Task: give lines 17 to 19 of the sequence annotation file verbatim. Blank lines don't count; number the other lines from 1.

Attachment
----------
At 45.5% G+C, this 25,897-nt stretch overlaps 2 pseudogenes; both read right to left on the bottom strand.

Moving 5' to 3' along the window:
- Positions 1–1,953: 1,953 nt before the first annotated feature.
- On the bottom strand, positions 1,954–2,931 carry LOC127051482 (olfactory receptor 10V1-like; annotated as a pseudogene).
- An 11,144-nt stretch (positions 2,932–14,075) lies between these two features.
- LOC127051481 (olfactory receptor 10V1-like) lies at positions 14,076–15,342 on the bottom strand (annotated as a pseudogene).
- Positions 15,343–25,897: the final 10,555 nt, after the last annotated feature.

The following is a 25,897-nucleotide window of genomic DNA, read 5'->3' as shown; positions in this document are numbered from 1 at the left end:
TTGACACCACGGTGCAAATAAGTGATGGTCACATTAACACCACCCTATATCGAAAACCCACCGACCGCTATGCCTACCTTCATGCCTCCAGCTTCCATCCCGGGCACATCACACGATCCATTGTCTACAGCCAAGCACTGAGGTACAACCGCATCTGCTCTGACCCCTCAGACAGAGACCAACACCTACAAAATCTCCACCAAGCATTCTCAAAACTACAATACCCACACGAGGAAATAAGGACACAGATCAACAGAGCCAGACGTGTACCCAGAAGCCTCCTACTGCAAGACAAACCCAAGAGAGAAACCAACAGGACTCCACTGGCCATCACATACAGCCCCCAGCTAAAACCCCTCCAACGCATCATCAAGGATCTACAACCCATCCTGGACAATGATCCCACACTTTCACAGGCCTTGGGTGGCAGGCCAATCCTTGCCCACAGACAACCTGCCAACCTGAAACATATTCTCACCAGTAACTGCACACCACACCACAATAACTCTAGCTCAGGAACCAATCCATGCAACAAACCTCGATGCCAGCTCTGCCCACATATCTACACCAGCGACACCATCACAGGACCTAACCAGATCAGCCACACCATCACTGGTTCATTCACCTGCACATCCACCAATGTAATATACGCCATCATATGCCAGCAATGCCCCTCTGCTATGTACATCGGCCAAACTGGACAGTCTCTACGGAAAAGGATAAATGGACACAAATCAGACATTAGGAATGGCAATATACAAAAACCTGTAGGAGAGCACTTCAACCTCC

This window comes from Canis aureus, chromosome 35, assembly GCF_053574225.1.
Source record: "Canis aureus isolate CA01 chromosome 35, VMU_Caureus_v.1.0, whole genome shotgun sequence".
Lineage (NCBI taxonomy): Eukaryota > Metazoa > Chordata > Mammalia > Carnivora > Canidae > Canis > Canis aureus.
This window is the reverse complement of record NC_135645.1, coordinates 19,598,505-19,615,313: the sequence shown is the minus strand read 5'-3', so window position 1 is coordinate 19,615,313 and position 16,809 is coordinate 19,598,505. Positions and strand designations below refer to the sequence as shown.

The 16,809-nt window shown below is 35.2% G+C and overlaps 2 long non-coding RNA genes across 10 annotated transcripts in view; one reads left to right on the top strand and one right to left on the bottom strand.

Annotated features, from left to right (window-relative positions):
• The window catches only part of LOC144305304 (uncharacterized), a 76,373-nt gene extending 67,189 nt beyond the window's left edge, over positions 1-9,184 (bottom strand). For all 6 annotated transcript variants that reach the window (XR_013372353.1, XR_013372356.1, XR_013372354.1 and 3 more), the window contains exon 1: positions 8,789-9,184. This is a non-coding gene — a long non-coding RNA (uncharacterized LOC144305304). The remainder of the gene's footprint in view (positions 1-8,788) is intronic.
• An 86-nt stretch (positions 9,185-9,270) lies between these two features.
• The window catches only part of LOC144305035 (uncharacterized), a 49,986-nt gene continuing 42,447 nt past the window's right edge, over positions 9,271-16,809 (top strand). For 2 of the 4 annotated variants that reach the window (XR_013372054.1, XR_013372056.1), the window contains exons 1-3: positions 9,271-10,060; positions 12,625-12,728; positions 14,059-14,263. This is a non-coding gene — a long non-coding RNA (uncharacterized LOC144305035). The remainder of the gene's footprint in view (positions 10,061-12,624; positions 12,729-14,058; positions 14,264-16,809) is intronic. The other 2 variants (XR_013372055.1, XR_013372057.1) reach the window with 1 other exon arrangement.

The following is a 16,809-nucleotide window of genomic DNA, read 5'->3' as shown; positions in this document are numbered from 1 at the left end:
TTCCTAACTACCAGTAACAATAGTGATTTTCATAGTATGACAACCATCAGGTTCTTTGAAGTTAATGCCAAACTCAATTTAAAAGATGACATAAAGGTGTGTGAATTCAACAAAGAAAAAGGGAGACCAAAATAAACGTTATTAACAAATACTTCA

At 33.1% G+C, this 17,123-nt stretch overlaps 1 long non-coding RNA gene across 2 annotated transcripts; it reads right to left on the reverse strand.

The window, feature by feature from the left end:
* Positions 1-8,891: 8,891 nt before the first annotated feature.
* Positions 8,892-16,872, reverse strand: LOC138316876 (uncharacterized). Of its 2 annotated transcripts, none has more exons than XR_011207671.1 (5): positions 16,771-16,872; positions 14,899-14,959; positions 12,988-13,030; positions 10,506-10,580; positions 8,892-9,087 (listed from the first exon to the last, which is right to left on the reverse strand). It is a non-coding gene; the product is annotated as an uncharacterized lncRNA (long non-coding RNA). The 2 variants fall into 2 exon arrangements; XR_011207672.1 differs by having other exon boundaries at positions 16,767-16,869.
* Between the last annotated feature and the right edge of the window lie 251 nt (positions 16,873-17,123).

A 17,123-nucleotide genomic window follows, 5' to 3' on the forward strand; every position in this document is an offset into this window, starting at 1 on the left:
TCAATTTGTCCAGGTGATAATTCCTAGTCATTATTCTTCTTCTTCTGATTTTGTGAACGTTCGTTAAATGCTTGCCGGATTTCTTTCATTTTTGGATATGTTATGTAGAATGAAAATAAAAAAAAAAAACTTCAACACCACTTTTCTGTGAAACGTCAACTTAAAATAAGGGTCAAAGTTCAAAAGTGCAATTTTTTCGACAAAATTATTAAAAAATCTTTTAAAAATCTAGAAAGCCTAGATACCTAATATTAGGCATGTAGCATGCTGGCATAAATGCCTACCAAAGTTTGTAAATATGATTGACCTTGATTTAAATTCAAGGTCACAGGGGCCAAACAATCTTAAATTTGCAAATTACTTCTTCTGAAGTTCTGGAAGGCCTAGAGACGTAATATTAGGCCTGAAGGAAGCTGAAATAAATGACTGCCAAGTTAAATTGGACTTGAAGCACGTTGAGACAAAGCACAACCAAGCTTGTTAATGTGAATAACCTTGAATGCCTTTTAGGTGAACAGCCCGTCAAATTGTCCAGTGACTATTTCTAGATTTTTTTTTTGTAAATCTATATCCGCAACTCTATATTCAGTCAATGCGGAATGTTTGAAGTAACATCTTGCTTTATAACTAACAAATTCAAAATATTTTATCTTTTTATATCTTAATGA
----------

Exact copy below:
• An 86-nt stretch (positions 9,185-9,270) lies between these two features.
• The window catches only part of LOC144305035 (uncharacterized), a 49,986-nt gene continuing 42,447 nt past the window's right edge, over positions 9,271-16,809 (top strand). For 2 of the 4 annotated variants that reach the window (XR_013372054.1, XR_013372056.1), the window contains exons 1-3: positions 9,271-10,060; positions 12,625-12,728; positions 14,059-14,263. This is a non-coding gene — a long non-coding RNA (uncharacterized LOC144305035). The remainder of the gene's footprint in view (positions 10,061-12,624; positions 12,729-14,058; positions 14,264-16,809) is intronic. The other 2 variants (XR_013372055.1, XR_013372057.1) reach the window with 1 other exon arrangement.

The following is a 16,809-nucleotide window of genomic DNA, read 5'->3' as shown; positions in this document are numbered from 1 at the left end: